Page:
0
Editorials |

Home Sleep Testing for Obstructive Sleep ApneaSleep Apnea and Portable Monitoring: One Night Is Enough!

Naresh M. Punjabi, MD, PhD, FCCP; R. Nisha Aurora, MD; Susheel P. Patil, MD, PhD
Author and Funding Information

From the Department of Medicine (Drs Punjabi, Aurora, and Patil) and the Department of Epidemiology (Dr Punjabi), Johns Hopkins University.

Correspondence to: Naresh M. Punjabi, MD, PhD, FCCP, Department of Medicine, Division of Pulmonary and Critical Care Medicine, Johns Hopkins Asthma and Allergy Center, 5501 Hopkins Bayview Circle, Baltimore, MD 21224; e-mail: npunjabi@jhmi.edu


Funding/Support: This article was supported by the National Institutes of Health [Grant HL07578].

Financial/nonfinancial disclosures: The authors have reported to CHEST the following conflicts of interest: Dr Patil was a paid consultant in the development of a home sleep-testing triage system for Sleep Services of America, Inc, a GE company. Drs Punjabi and Aurora have reported that no potential conflicts of interest exist with any companies/organizations whose products or services may be discussed in this article.

Reproduction of this article is prohibited without written permission from the American College of Chest Physicians. See online for more details.


Chest. 2013;143(2):291-294. doi:10.1378/chest.12-2699
Text Size: A A A
Published online

Extract

Obstructive sleep apnea (OSA) is a common sleep disorder with a prevalence in the range of 5% to 15% in the general population.1 Untreated OSA is increasingly recognized as a risk factor for several health-related consequences, including hypertension,2,3 cardiovascular disease,4 stroke,5,6 and all-cause mortality.7 Undiagnosed OSA is also associated with higher rates of health-care use8,9 and potentially imposes an estimated burden of $3.4 billion in added medical costs annually in the United States.10 Despite increasing awareness and identification by health-care professionals, OSA frequently remains unrecognized and underdiagnosed, even in patients with moderate to severe disease.11,12 The rather low level of case identification of OSA in the general community can be attributed, in part, to the inconvenience and cost associated with in-laboratory polysomnograms. Furthermore, some rural areas may not have the necessary testing facilities or the trained personnel, which adds to the incongruence between the current demand and availability of diagnostic services.13 With advances in technology and the development of portable monitors, home testing for sleep-related breathing disorders is now feasible and circumvents many of the limitations of an attended in-laboratory polysomnogram. In fact, in 2007, the US Centers for Medicare & Medicaid Services approved the use of portable monitoring for OSA, thereby increasing the means for diagnosing the disorder and potentially shortening the lead time for starting positive pressure therapy for many patients. In this issue of CHEST (see page 539), Nelson14 describes various types of out-of-center tests for OSA, along with their respective coding and billing procedures.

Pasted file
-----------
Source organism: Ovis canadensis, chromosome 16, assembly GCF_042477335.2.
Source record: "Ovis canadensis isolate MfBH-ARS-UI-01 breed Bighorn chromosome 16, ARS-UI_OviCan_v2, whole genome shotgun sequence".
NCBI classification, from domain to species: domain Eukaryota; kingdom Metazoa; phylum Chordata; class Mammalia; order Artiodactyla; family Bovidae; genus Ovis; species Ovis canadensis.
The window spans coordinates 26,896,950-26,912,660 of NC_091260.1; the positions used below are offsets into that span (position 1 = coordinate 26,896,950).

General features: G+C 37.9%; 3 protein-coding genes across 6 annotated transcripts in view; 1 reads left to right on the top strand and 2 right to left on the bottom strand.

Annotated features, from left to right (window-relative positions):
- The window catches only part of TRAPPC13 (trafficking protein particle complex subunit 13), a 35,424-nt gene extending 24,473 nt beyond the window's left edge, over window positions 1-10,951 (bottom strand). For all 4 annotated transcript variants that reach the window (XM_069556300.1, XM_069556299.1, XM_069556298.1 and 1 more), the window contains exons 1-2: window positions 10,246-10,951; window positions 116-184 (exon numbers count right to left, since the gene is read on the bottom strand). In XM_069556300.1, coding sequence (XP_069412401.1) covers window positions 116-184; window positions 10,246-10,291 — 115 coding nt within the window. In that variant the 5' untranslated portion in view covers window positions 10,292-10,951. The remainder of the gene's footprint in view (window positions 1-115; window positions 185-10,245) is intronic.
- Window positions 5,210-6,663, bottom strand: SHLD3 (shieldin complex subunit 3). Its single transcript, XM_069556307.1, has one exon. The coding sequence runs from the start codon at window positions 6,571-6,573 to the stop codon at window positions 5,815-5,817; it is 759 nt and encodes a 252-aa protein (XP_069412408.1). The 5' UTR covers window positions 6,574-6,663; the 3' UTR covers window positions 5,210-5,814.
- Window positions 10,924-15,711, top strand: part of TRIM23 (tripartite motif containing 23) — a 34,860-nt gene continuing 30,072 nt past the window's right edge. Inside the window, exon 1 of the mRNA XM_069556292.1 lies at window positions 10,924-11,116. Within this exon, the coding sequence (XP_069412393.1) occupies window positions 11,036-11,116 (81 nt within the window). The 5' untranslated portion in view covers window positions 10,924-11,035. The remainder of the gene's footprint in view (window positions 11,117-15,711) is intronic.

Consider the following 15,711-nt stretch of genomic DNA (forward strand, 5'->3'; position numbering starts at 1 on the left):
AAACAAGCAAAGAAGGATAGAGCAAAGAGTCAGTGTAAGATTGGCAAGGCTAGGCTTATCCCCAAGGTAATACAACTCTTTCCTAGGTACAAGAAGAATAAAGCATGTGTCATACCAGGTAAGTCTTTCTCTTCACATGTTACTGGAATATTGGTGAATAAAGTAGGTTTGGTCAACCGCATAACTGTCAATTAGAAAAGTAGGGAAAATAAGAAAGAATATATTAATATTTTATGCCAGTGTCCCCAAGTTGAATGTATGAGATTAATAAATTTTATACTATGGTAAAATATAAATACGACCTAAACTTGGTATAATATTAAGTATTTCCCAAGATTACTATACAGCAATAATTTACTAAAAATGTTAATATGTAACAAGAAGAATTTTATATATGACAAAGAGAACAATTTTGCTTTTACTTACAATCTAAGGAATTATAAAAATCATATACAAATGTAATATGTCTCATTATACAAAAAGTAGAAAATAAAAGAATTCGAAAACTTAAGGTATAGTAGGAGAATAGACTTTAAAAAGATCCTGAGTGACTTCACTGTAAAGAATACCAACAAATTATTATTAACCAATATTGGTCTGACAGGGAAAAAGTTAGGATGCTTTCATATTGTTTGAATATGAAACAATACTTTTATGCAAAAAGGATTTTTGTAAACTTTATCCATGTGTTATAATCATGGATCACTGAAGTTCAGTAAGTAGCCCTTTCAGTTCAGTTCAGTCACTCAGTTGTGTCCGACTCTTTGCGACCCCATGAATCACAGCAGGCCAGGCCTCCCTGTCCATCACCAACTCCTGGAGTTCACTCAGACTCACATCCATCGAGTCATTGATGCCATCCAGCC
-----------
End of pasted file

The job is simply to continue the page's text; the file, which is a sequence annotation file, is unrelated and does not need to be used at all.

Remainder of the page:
First Page Preview

View Large
First page PDF preview

Sign In to Access Full Content

MEMBER & INDIVIDUAL SUBSCRIBER

Want Access?

NEW TO CHEST?

Become a CHEST member and receive a FREE subscription as a benefit of membership.

Individuals can purchase this article on ScienceDirect.

Individuals can purchase a subscription to the journal.

Individuals can purchase a subscription to the journal or buy individual articles.

Learn more about membership or Purchase a Full Subscription.

INSTITUTIONAL ACCESS

Institutional access is now available through ScienceDirect and can be purchased at myelsevier.com.

Sign In to Access Full Content

MEMBER & INDIVIDUAL SUBSCRIBER

Want Access?

NEW TO CHEST?

Become a CHEST member and receive a FREE subscription as a benefit of membership.

Individuals can purchase this article on ScienceDirect.

Individuals can purchase a subscription to the journal.

Individuals can purchase a subscription to the journal or buy individual articles.

Learn more about membership or Purchase a Full Subscription.

INSTITUTIONAL ACCESS

Institutional access is now available through ScienceDirect and can be purchased at myelsevier.com.

Figures

Tables

References

NOTE:
Citing articles are presented as examples only. In non-demo SCM6 implementation, integration with CrossRef’s "Cited By" API will populate this tab (http://www.crossref.org/citedby.html).

Some tools below are only available to our subscribers or users with an online account.

Sign In to Access Full Content

MEMBER & INDIVIDUAL SUBSCRIBER

Want Access?

NEW TO CHEST?

Become a CHEST member and receive a FREE subscription as a benefit of membership.

Individuals can purchase this article on ScienceDirect.

Individuals can purchase a subscription to the journal.

Individuals can purchase a subscription to the journal or buy individual articles.

Learn more about membership or Purchase a Full Subscription.

INSTITUTIONAL ACCESS

Institutional access is now available through ScienceDirect and can be purchased at myelsevier.com.

Related Content

Customize your page view by dragging & repositioning the boxes below.

Find Similar Articles
CHEST Journal Articles
PubMed Articles
  • CHEST Journal
    Print ISSN: 0012-3692
    Online ISSN: 1931-3543